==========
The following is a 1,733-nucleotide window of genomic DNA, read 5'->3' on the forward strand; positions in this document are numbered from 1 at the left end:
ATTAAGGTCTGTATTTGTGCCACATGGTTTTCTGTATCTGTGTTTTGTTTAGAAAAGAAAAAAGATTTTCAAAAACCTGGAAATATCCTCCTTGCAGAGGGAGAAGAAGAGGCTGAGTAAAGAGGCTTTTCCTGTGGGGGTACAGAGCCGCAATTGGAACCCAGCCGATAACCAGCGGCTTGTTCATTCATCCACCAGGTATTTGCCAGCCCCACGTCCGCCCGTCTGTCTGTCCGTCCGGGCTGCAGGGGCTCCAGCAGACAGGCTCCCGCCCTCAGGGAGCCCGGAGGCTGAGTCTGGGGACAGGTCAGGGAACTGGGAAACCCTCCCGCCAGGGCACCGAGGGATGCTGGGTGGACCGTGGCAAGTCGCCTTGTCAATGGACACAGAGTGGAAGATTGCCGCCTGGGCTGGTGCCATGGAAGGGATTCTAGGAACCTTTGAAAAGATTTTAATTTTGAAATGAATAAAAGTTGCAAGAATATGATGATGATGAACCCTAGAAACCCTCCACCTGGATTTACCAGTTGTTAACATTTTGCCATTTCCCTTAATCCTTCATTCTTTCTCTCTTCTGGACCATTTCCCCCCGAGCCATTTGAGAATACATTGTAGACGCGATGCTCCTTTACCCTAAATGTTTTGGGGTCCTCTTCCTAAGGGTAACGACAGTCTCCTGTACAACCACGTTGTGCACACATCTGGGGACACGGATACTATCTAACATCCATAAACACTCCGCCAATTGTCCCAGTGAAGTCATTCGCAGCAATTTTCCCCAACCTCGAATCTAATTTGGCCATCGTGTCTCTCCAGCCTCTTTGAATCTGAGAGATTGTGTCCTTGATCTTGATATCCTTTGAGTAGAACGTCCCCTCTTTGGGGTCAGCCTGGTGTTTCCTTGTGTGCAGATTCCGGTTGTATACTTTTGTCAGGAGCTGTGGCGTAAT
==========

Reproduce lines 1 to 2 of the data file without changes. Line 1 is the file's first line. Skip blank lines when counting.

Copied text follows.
The following is a 1,733-nucleotide window of genomic DNA, read 5'->3' on the forward strand; positions in this document are numbered from 1 at the left end:
ATTAAGGTCTGTATTTGTGCCACATGGTTTTCTGTATCTGTGTTTTGTTTAGAAAAGAAAAAAGATTTTCAAAAACCTGGAAATATCCTCCTTGCAGAGGGAGAAGAAGAGGCTGAGTAAAGAGGCTTTTCCTGTGGGGGTACAGAGCCGCAATTGGAACCCAGCCGATAACCAGCGGCTTGTTCATTCATCCACCAGGTATTTGCCAGCCCCACGTCCGCCCGTCTGTCTGTCCGTCCGGGCTGCAGGGGCTCCAGCAGACAGGCTCCCGCCCTCAGGGAGCCCGGAGGCTGAGTCTGGGGACAGGTCAGGGAACTGGGAAACCCTCCCGCCAGGGCACCGAGGGATGCTGGGTGGACCGTGGCAAGTCGCCTTGTCAATGGACACAGAGTGGAAGATTGCCGCCTGGGCTGGTGCCATGGAAGGGATTCTAGGAACCTTTGAAAAGATTTTAATTTTGAAATGAATAAAAGTTGCAAGAATATGATGATGATGAACCCTAGAAACCCTCCACCTGGATTTACCAGTTGTTAACATTTTGCCATTTCCCTTAATCCTTCATTCTTTCTCTCTTCTGGACCATTTCCCCCCGAGCCATTTGAGAATACATTGTAGACGCGATGCTCCTTTACCCTAAATGTTTTGGGGTCCTCTTCCTAAGGGTAACGACAGTCTCCTGTACAACCACGTTGTGCACACATCTGGGGACACGGATACTATCTAACATCCATAAACACTCCGCCAATTGTCCCAGTGAAGTCATTCGCAGCAATTTTCCCCAACCTCGAATCTAATTTGGCCATCGTGTCTCTCCAGCCTCTTTGAATCTGAGAGATTGTGTCCTTGATCTTGATATCCTTTGAGTAGAACGTCCCCTCTTTGGGGTCAGCCTGGTGTTTCCTTGTGTGCAGATTCCGGTTGTATACTTTTGTCAGGAGCTGTGGCGTAAT